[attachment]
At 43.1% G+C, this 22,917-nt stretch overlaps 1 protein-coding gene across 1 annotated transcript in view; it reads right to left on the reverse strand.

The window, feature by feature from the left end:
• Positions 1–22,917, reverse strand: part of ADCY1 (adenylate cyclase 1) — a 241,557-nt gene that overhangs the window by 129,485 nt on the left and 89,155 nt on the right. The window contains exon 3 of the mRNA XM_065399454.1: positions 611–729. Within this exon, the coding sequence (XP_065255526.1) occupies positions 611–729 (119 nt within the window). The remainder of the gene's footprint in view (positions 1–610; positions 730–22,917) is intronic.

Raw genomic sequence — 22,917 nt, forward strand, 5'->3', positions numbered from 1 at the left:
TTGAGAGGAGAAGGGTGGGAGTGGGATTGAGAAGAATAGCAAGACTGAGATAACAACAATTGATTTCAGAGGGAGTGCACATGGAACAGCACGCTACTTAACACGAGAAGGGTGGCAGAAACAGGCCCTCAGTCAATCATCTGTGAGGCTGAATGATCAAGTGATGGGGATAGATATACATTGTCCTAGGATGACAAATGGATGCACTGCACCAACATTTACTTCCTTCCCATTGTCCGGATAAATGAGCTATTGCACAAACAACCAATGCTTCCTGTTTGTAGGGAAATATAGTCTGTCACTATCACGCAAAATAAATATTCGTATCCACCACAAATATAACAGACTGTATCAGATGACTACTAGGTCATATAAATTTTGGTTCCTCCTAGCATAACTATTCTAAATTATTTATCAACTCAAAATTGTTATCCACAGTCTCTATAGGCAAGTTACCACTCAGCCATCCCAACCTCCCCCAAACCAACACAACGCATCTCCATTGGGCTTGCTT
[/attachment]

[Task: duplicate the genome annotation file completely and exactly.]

At 43.1% G+C, this 22,917-nt stretch overlaps 1 protein-coding gene across 1 annotated transcript in view; it reads right to left on the reverse strand.

The window, feature by feature from the left end:
• Positions 1–22,917, reverse strand: part of ADCY1 (adenylate cyclase 1) — a 241,557-nt gene that overhangs the window by 129,485 nt on the left and 89,155 nt on the right. The window contains exon 3 of the mRNA XM_065399454.1: positions 611–729. Within this exon, the coding sequence (XP_065255526.1) occupies positions 611–729 (119 nt within the window). The remainder of the gene's footprint in view (positions 1–610; positions 730–22,917) is intronic.

Raw genomic sequence — 22,917 nt, forward strand, 5'->3', positions numbered from 1 at the left:
TTGAGAGGAGAAGGGTGGGAGTGGGATTGAGAAGAATAGCAAGACTGAGATAACAACAATTGATTTCAGAGGGAGTGCACATGGAACAGCACGCTACTTAACACGAGAAGGGTGGCAGAAACAGGCCCTCAGTCAATCATCTGTGAGGCTGAATGATCAAGTGATGGGGATAGATATACATTGTCCTAGGATGACAAATGGATGCACTGCACCAACATTTACTTCCTTCCCATTGTCCGGATAAATGAGCTATTGCACAAACAACCAATGCTTCCTGTTTGTAGGGAAATATAGTCTGTCACTATCACGCAAAATAAATATTCGTATCCACCACAAATATAACAGACTGTATCAGATGACTACTAGGTCATATAAATTTTGGTTCCTCCTAGCATAACTATTCTAAATTATTTATCAACTCAAAATTGTTATCCACAGTCTCTATAGGCAAGTTACCACTCAGCCATCCCAACCTCCCCCAAACCAACACAACGCATCTCCATTGGGCTTGCTT